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Social Security Employee Used the Dead to Steal $680,000 in Benefits

In this Jan. 11, 2013 file photo, the Social Security Administration's main campus is seen in Woodlawn, Md. Medicare’s financial problems have gotten worse, and Social Security’s can’t be ignored forever. The government’s annual assessment is a sobering checkup on programs vital to the middle class. The report from program …
AP Photo/Patrick Semansky

Social Security employee Anne Aroste has been arrested and charged with fraud, after funneling illegitimate benefits into her own bank account.

Aroste’s plan was as simple as it was innovative: First, she fabricated spouses for deceased Social Security recipients. Then she made claims that they were still alive, and thus entitled to survivor’s benefits. Finally, she used her position to approve the claims herself, and directed the money to her own account.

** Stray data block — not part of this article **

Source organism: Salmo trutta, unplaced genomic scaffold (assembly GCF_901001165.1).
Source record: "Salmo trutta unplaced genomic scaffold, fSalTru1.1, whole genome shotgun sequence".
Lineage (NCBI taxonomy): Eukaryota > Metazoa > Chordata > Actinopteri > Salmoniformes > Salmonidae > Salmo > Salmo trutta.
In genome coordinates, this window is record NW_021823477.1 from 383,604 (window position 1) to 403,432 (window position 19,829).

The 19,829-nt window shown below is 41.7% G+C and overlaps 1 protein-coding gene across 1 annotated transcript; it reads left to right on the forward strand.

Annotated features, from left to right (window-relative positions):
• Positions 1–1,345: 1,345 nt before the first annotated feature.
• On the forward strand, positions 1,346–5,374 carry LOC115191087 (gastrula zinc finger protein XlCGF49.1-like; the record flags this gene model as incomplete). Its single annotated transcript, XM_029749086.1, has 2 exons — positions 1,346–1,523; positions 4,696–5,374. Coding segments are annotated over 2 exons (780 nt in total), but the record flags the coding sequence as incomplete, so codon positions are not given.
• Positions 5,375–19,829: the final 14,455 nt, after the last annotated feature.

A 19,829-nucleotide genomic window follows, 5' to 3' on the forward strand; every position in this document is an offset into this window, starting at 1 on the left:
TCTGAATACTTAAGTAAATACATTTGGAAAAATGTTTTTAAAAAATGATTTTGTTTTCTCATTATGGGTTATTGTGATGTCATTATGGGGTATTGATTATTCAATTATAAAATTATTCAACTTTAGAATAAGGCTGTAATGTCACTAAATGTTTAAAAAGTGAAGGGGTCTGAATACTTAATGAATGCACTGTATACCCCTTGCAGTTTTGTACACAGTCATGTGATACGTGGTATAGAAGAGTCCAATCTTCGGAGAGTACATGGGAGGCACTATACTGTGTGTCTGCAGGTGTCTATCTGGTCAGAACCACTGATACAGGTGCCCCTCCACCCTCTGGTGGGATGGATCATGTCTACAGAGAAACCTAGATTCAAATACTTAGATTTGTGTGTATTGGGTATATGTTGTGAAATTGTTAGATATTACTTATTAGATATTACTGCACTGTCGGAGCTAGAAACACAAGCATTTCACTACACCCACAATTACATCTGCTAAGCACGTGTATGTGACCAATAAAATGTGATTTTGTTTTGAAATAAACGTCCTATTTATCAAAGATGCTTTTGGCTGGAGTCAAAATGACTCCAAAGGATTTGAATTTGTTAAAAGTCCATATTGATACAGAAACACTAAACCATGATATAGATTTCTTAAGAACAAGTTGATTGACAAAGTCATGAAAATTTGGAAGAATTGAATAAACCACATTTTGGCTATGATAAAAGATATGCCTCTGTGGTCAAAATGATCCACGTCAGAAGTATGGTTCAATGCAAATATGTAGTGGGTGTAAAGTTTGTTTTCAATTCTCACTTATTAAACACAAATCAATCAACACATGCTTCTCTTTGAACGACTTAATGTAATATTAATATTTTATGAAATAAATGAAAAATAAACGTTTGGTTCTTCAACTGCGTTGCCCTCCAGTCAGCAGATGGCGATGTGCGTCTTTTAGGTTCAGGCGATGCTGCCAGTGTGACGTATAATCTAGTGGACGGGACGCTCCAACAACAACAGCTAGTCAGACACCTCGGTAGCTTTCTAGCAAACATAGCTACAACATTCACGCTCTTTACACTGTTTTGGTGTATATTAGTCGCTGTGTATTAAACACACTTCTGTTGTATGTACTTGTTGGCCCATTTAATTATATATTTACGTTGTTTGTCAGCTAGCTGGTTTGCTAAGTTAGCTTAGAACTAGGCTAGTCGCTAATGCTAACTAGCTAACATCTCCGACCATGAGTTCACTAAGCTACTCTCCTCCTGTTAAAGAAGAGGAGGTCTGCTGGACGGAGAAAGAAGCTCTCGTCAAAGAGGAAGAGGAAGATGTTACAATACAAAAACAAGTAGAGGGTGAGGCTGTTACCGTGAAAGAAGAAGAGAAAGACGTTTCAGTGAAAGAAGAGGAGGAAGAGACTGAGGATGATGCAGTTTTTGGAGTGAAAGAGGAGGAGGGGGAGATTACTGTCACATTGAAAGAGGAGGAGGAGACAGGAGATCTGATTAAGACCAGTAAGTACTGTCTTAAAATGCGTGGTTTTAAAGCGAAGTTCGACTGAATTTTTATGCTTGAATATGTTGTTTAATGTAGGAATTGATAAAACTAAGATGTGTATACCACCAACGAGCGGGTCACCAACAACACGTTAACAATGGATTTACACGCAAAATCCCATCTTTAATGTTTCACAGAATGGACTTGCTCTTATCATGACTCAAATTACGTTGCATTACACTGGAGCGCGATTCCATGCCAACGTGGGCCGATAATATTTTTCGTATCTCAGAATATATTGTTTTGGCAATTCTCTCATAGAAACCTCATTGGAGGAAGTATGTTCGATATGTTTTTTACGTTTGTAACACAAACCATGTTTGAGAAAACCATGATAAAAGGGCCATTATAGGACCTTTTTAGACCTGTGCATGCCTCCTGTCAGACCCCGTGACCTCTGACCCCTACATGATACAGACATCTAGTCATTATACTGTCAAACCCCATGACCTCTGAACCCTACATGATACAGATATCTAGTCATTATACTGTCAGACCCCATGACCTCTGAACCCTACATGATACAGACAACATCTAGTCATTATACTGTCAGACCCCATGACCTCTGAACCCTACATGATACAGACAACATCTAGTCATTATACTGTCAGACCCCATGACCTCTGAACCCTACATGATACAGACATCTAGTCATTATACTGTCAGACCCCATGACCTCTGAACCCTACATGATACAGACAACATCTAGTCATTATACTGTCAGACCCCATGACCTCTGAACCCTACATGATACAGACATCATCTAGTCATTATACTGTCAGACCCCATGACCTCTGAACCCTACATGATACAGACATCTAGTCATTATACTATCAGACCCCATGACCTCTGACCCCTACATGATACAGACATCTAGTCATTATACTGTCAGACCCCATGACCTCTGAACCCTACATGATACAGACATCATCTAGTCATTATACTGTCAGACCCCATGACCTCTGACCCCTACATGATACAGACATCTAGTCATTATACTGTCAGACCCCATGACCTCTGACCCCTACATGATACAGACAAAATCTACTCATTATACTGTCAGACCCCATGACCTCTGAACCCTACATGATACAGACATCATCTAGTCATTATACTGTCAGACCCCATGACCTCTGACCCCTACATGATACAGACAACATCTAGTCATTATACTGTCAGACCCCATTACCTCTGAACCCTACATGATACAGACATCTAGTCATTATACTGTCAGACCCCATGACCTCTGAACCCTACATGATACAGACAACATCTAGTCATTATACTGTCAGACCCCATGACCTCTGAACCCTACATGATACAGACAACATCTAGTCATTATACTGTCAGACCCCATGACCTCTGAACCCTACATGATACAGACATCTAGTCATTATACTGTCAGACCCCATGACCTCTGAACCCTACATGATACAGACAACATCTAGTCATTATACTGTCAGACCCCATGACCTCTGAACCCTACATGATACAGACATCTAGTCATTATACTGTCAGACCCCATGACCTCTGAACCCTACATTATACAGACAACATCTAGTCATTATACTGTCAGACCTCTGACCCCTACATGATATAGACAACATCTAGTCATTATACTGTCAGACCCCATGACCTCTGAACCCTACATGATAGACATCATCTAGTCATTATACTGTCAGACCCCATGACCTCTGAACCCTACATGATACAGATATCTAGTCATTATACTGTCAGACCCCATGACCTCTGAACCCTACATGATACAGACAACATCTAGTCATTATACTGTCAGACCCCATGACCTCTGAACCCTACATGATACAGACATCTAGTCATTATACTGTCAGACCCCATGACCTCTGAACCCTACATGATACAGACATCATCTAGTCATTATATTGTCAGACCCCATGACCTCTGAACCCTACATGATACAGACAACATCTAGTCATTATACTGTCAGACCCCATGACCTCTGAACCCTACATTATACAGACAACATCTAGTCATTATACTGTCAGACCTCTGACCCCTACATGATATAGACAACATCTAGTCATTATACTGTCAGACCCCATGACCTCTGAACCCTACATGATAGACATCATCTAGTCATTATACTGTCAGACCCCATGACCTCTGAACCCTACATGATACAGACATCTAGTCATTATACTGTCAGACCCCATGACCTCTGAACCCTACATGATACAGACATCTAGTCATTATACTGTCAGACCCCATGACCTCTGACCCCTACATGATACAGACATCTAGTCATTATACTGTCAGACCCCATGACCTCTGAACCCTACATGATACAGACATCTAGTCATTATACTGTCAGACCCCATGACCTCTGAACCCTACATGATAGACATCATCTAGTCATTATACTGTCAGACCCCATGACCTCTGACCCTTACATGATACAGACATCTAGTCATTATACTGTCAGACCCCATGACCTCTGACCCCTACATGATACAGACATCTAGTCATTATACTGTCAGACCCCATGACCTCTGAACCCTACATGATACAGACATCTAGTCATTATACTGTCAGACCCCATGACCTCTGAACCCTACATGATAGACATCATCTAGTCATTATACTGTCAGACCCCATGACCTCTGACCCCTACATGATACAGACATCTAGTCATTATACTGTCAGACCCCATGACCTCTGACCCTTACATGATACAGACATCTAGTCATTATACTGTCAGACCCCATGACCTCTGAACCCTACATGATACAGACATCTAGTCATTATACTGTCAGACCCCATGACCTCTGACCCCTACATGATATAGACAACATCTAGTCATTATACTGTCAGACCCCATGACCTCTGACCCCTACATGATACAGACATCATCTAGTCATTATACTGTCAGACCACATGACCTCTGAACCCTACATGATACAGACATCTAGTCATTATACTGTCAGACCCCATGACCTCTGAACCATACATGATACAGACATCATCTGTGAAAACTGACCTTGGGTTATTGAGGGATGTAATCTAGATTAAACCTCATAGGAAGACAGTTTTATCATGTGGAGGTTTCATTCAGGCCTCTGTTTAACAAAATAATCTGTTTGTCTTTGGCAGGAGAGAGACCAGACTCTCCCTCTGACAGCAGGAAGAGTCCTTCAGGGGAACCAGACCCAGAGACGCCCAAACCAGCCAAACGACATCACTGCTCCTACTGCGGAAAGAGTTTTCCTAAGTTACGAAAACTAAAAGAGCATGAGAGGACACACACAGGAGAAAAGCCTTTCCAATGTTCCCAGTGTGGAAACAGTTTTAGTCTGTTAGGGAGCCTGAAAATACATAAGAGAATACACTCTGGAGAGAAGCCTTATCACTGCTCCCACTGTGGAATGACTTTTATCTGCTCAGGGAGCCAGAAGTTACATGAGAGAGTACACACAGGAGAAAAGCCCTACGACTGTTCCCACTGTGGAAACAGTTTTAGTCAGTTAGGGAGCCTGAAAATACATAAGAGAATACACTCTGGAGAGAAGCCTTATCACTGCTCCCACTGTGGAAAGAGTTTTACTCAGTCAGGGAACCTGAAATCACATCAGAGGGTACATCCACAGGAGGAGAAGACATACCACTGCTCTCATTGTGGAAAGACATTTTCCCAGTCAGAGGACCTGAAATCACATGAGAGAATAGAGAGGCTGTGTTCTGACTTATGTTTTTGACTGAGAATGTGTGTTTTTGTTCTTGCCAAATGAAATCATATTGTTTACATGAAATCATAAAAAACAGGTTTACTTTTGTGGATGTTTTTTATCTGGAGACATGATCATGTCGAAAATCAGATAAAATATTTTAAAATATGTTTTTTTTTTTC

The money Aroste stole will be added to the ever-growing sum of money that has been wrongly paid by Social Security. Already, over $6 million has been incorrectly paid out—deliberately or otherwise—in 2018 alone. Social Security employees routinely find people claiming benefits on behalf of deceased relatives.

But even the millions being spent on a small number of false claims are a relatively small drop in a very large bucket. According to a “fact sheet” released last year by the Committee for a Responsible Federal Budget, “All improper payments, including payments to the deceased and the very old, are estimated at about $3 billion per year.” Unfortunately, “total Social Security benefits in 2016 will exceed $900 billion, so eliminating $3 billion per year of improper payments would reduce costs by at most 0.4 percent, extending the program’s solvency by about 3 months.”

Aroste has pled “not guilty” to the five counts of aggravated identity theft, and five counts of wire fraud for which she has been indicted. If convicted, she could face up to 10 years for the first set of charges, and up to 100 for the second.

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